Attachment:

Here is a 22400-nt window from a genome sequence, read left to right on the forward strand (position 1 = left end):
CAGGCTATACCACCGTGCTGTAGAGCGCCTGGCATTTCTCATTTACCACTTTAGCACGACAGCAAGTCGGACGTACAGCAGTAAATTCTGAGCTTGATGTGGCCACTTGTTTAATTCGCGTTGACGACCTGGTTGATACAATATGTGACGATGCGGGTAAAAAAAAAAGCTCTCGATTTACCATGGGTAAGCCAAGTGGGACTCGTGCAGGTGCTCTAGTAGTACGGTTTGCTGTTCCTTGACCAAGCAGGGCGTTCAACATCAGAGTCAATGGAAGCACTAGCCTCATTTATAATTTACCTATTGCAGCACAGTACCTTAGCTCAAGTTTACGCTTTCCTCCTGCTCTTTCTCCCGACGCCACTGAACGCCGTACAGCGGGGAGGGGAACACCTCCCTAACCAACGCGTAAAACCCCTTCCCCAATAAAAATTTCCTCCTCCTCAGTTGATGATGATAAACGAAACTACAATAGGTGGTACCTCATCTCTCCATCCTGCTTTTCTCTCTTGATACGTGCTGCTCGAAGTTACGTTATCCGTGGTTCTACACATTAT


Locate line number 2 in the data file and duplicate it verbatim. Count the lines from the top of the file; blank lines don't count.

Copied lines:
CAGGCTATACCACCGTGCTGTAGAGCGCCTGGCATTTCTCATTTACCACTTTAGCACGACAGCAAGTCGGACGTACAGCAGTAAATTCTGAGCTTGATGTGGCCACTTGTTTAATTCGCGTTGACGACCTGGTTGATACAATATGTGACGATGCGGGTAAAAAAAAAAGCTCTCGATTTACCATGGGTAAGCCAAGTGGGACTCGTGCAGGTGCTCTAGTAGTACGGTTTGCTGTTCCTTGACCAAGCAGGGCGTTCAACATCAGAGTCAATGGAAGCACTAGCCTCATTTATAATTTACCTATTGCAGCACAGTACCTTAGCTCAAGTTTACGCTTTCCTCCTGCTCTTTCTCCCGACGCCACTGAACGCCGTACAGCGGGGAGGGGAACACCTCCCTAACCAACGCGTAAAACCCCTTCCCCAATAAAAATTTCCTCCTCCTCAGTTGATGATGATAAACGAAACTACAATAGGTGGTACCTCATCTCTCCATCCTGCTTTTCTCTCTTGATACGTGCTGCTCGAAGTTACGTTATCCGTGGTTCTACACATTAT